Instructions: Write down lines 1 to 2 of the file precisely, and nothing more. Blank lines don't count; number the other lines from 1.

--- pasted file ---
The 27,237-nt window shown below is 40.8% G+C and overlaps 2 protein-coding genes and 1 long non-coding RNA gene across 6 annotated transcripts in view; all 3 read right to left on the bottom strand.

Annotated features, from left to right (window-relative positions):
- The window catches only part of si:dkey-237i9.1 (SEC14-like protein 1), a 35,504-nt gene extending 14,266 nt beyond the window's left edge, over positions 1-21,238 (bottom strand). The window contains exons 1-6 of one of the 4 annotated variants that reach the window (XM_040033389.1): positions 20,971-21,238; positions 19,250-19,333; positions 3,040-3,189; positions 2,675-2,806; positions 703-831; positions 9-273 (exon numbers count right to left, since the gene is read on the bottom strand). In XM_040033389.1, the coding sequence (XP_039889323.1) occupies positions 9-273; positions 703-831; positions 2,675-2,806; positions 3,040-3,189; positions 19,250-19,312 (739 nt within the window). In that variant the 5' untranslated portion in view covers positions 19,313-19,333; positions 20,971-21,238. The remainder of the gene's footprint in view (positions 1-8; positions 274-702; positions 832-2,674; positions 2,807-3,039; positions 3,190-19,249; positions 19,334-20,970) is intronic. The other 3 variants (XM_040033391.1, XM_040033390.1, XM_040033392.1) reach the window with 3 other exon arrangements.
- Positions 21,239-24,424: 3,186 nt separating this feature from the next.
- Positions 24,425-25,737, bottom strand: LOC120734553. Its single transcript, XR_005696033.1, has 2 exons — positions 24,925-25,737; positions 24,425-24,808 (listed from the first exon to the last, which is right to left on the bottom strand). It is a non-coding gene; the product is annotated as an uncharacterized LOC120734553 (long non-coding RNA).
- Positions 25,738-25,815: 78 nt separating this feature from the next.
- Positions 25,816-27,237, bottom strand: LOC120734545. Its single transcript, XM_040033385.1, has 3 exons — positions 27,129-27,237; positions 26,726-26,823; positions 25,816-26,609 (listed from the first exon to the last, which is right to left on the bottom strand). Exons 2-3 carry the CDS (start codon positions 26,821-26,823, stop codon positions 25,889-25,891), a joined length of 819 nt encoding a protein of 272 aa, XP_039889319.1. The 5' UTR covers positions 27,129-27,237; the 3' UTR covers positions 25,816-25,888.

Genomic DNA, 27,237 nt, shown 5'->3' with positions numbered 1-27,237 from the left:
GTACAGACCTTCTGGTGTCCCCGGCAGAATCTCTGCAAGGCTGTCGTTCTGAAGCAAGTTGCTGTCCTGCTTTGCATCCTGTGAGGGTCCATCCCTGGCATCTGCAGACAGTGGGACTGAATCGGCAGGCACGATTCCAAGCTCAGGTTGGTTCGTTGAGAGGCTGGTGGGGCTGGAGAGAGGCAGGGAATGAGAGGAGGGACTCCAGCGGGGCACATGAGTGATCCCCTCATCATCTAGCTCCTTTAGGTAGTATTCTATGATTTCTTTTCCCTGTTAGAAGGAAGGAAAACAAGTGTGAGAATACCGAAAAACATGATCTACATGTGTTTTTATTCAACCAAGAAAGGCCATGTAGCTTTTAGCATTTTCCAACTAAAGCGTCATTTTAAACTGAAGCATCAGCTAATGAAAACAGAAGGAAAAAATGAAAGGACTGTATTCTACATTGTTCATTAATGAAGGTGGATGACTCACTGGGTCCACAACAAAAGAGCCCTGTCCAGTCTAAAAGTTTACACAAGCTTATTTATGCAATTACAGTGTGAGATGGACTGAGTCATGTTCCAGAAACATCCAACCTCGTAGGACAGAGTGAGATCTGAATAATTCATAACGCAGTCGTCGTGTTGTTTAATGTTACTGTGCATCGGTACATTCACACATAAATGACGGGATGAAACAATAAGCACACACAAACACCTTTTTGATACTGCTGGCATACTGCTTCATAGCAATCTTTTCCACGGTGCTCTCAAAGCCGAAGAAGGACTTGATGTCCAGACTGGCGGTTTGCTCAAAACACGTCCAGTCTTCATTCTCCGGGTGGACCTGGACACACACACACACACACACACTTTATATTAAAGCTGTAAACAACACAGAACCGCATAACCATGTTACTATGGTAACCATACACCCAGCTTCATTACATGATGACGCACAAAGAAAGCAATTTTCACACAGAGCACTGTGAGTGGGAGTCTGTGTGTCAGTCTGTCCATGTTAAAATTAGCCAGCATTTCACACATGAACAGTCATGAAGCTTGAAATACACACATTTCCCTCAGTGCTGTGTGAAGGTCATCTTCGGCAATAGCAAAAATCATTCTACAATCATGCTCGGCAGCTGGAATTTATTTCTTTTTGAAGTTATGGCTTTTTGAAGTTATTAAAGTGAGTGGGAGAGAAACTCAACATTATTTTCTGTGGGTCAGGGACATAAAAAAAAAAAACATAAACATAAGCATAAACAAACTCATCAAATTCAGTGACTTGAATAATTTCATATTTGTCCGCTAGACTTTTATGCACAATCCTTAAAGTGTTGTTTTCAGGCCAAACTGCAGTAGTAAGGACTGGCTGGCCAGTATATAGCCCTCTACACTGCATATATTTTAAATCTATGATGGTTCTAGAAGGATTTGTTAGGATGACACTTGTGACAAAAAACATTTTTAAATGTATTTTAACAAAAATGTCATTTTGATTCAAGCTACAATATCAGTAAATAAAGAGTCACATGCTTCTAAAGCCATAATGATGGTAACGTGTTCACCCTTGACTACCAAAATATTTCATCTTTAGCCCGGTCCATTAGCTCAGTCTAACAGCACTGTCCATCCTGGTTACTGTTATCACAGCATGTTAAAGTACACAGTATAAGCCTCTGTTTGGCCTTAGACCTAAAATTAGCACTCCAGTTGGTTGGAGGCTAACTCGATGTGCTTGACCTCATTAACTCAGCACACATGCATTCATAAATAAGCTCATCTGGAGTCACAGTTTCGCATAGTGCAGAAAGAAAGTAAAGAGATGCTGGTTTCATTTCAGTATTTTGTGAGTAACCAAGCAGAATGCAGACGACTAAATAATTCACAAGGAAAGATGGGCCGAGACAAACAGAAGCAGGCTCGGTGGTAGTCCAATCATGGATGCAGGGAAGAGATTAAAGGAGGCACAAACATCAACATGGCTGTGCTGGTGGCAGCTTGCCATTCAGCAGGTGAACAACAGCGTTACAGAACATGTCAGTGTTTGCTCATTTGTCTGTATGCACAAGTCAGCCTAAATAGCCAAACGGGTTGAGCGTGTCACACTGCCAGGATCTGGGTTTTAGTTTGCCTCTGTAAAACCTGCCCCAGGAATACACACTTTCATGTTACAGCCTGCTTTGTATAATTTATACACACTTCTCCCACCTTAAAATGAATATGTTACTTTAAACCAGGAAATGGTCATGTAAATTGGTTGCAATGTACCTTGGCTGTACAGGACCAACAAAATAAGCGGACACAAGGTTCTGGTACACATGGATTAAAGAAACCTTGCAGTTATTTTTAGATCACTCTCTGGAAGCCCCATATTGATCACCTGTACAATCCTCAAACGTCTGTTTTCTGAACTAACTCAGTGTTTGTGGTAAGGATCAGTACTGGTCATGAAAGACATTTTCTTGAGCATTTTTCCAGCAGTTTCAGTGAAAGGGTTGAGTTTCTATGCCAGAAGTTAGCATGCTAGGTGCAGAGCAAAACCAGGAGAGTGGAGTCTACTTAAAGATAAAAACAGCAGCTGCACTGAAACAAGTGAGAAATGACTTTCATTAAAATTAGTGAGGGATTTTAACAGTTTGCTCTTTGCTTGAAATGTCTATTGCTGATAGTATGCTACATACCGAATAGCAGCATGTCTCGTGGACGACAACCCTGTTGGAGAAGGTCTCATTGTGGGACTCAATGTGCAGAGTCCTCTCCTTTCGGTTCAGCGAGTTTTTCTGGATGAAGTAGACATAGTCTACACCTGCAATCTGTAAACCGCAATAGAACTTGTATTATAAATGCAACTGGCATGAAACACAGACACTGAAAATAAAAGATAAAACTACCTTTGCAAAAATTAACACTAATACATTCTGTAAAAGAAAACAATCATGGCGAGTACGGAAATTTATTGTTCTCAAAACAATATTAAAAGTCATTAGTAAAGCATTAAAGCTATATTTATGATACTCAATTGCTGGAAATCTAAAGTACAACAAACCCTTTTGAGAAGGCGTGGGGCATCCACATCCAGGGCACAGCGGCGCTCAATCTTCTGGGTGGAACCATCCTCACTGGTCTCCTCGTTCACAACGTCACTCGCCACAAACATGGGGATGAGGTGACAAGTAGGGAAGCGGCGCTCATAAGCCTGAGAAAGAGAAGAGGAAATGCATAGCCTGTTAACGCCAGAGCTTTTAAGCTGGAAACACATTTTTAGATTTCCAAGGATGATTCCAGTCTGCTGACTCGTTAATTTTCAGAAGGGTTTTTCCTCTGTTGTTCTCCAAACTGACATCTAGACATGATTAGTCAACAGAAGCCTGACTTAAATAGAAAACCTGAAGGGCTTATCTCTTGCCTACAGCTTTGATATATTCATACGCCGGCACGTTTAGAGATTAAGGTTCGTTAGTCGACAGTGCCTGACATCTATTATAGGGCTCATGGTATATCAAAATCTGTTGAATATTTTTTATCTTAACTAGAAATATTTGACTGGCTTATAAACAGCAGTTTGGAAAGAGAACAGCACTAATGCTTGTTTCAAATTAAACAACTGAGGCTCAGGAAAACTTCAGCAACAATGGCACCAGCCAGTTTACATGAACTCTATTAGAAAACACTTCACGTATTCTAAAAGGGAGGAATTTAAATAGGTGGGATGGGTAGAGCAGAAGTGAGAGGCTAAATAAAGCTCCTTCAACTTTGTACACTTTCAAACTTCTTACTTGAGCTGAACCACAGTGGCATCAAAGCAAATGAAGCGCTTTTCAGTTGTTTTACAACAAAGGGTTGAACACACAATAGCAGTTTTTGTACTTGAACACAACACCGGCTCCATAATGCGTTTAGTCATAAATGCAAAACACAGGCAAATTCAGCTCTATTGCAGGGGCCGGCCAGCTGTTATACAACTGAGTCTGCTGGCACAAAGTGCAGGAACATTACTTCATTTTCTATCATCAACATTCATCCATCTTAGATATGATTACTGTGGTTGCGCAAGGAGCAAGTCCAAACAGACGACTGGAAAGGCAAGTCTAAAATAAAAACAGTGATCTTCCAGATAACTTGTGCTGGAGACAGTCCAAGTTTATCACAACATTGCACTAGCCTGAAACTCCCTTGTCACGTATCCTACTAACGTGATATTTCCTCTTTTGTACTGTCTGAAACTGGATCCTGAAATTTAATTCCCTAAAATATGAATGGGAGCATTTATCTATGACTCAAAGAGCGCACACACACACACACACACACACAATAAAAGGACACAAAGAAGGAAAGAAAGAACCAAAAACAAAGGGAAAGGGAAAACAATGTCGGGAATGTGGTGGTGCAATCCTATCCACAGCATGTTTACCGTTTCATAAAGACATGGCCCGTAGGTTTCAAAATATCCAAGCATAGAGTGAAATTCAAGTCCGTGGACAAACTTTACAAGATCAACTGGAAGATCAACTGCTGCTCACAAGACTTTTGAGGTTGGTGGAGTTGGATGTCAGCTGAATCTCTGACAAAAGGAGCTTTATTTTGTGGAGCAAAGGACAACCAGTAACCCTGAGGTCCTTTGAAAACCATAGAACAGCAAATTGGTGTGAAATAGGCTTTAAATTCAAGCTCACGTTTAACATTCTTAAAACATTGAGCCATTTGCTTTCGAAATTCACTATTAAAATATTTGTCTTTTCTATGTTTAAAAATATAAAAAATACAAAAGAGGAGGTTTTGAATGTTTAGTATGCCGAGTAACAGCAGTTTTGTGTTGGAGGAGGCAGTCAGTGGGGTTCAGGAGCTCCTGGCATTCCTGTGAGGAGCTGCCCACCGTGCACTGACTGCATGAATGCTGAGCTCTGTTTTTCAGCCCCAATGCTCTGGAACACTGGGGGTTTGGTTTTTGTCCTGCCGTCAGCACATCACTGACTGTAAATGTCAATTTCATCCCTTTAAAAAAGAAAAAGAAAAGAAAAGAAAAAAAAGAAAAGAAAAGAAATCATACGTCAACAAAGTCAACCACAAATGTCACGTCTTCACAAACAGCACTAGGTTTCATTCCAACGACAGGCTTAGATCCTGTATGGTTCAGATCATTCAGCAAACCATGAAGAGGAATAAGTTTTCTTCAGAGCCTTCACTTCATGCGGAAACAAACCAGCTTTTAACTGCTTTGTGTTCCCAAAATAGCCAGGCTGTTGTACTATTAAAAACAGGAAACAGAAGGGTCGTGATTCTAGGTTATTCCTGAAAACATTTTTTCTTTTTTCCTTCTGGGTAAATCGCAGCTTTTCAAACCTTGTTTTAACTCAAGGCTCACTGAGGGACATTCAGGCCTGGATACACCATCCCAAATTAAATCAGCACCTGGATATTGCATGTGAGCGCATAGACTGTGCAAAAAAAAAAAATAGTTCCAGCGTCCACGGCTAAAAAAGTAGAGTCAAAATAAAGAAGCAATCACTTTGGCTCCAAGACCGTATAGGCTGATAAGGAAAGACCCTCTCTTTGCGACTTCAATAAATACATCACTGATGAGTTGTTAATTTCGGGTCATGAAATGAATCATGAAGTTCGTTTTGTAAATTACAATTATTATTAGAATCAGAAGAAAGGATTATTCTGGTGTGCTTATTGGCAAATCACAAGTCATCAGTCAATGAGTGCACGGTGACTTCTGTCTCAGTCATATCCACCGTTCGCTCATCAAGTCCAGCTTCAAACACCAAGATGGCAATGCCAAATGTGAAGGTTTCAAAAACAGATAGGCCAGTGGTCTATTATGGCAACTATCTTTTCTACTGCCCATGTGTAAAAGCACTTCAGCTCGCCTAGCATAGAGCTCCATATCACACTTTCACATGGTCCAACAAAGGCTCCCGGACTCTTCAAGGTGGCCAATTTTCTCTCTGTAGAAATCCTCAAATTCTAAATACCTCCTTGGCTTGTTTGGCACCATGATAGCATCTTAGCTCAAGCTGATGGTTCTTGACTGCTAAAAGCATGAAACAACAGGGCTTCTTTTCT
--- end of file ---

The 27,237-nt window shown below is 40.8% G+C and overlaps 2 protein-coding genes and 1 long non-coding RNA gene across 6 annotated transcripts in view; all 3 read right to left on the bottom strand.

Annotated features, from left to right (window-relative positions):